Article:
By Sarah Townsend
Strong performance comes despite ongoing Fifa corruption scandal
Qatar has come out top of a list of the most efficient governments in the world, researchers announced this week.
The World Economic Forum (WEF) this week released newly analysed data from its latest annual Global Competitiveness Report.
The report evaluates the efficiency of 144 of the world’s governments on measures, such as the wastefulness of government spending, burden of regulation and transparency of policymaking, to produce an overall global ranking.
Qatar was ranked top of the list of most efficient governments, followed by Singapore, Finland, Hong Kong, the UAE, New Zealand and Rwanda.
Malaysia, Switzerland and Luxembourg came out eighth, ninth and tenth respectively, while Venezuela, Italy and Argentina were ranked the three least efficient governments, according to WEF.
In a statement on its website announcing the findings, the think tank said: “The efficiency of government has a significant bearing on a country’s competitiveness and economic growth.
“Excessive bureaucracy and regulation, a lack of transparency, and inadequate legal frameworks all impose additional costs on business and impede expansion.”
Rwanda’s strong showing in seventh position was secured “thanks in large part to the low level of waste in government spending”, WEF added.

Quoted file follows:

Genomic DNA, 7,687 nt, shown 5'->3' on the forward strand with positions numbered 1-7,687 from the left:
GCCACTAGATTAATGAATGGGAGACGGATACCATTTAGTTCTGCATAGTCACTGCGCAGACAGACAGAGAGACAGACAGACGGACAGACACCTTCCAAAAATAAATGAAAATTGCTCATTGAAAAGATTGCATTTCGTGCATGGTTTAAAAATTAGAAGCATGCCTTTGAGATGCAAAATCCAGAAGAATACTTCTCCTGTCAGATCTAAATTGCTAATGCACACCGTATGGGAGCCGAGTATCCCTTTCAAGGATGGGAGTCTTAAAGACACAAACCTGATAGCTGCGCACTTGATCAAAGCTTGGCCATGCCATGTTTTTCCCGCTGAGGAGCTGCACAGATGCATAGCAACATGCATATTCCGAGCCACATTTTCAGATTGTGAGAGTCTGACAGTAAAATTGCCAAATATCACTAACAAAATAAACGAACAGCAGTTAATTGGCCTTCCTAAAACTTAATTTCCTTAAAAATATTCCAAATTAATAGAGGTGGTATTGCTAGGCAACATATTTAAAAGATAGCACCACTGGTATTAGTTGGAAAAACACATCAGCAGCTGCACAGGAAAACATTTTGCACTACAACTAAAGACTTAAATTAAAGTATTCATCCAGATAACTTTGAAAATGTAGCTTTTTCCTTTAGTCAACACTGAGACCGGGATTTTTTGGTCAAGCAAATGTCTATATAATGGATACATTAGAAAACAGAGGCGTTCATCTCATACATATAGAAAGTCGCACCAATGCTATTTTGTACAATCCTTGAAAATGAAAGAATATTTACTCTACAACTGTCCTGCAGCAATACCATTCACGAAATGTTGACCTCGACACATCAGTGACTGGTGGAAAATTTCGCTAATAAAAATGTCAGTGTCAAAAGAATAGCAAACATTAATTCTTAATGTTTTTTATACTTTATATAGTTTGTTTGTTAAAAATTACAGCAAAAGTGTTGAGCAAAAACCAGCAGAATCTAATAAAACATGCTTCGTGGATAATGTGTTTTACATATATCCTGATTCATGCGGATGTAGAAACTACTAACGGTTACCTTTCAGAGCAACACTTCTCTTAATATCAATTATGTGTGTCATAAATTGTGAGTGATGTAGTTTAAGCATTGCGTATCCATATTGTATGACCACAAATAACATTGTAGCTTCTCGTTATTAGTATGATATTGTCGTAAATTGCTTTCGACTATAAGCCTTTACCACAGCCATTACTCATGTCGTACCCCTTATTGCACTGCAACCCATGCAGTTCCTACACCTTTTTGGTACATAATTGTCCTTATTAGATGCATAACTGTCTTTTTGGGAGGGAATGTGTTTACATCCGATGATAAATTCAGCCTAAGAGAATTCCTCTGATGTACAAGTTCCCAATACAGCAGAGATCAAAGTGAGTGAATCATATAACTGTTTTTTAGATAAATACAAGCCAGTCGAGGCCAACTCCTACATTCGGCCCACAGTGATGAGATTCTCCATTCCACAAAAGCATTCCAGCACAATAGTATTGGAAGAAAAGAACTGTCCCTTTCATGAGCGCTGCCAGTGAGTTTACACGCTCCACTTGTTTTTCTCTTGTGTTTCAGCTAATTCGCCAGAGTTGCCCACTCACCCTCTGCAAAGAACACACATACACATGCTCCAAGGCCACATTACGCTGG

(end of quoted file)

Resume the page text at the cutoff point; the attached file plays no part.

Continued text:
However, it gave no immediate explanation for Qatar to be ranked top, and the findings have prompted surprise among commentators in recent days.
The UK’s Independent newspaper quoted Dr David Roberts, an expert in Gulf international relations and security at King’s College London who lived in Qatar for four years, as saying the country’s strong showing in the table was “hard to fathom”.
“I don’t know what they were trying to measure, but in no meaningful sense have they derived a sensible conclusion that Qatar is the most efficient government in the world,” he said.
“I don’t care how solid their methodology is – most people who work in Qatar would not recognise this study’s findings.”
The oil-rich Gulf state is at the centre of a major Swiss corruption investigation into Fifa’s decision to award it the 2022 World Cup.
It has also faced ongoing international criticism over treatment of migrant labourers – prompting the government to issue a statement in June claiming that no workers had died on any World Cup construction site to date.